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Artichokes: An Italian Rite of Spring

I'm fairly certain I came out of the womb loving artichokes.

So did all of my siblings.  I can’t even remember trying them, only loving them.  And jumping up and down in anticipation of eating them come Spring.

There were six of us, Mom, Dad, me and my three siblings.  So, of course, she bought four artichokes at a time. 

She made the classic, stuffed and steamed for two hours on the stove-top.  We loved them so much, she would make us eat our dinner first and serve them to us for dessert.  

My father, still a young Irishman, could not fathom what we liked about these angry looking stalks, and he would sit there watching us peel back and scrape the leaves.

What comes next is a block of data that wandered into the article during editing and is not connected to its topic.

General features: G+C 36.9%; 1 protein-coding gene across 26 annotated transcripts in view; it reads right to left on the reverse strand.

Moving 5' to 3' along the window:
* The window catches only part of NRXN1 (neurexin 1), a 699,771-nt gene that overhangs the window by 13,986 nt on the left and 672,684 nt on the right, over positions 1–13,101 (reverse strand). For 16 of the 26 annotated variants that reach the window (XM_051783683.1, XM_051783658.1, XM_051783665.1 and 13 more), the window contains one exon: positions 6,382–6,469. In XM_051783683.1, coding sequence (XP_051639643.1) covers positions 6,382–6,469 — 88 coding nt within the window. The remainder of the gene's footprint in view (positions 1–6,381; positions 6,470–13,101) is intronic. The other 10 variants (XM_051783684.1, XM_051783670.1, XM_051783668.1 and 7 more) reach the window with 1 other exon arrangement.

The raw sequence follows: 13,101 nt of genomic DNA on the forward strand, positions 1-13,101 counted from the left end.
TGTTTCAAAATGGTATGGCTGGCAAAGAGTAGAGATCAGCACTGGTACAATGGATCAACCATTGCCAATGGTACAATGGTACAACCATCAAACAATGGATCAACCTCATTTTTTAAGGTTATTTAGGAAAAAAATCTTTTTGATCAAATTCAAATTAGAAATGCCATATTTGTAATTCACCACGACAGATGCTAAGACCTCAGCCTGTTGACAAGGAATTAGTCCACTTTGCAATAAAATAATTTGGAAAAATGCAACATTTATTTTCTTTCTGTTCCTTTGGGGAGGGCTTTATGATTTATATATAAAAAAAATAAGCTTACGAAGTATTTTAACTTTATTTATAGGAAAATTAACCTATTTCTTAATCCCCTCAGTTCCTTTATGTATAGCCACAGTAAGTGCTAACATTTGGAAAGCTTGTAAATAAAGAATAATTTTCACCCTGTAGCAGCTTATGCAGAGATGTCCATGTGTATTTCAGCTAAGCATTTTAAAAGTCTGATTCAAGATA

“How can you eat those things?”

He would try a leave, make a face, and it was over for another year.  Eventually he succumbed.  In fact, he succumbed to most of the Italian food my mother put on the table once she got tired of serving the meat and potatoes fare he insisted on.

My mother would sit and watch us take the leaves off down to the heart.  And then she’d say, “I’ll eat that if you don’t want it.” 

Four Artichokes, four kids, one naysayer, and one heart eater.

We have a new artichoke lover in the family, namely, Grace the Girl.  Tried them.  Loved them.  I gave her a few words of advice:

"If you see stuffed artichokes on the menu, order them.  You will love them."

"If you see a menu item with artichoke hearts in it, don't order it.  You will hate it."

I don’t stuff them anymore.  Too much work.  I learned to grill them when I lived out West (See California Grilled Artichokes in Recipes).  Served as an appetizer.  What a concept, huh?

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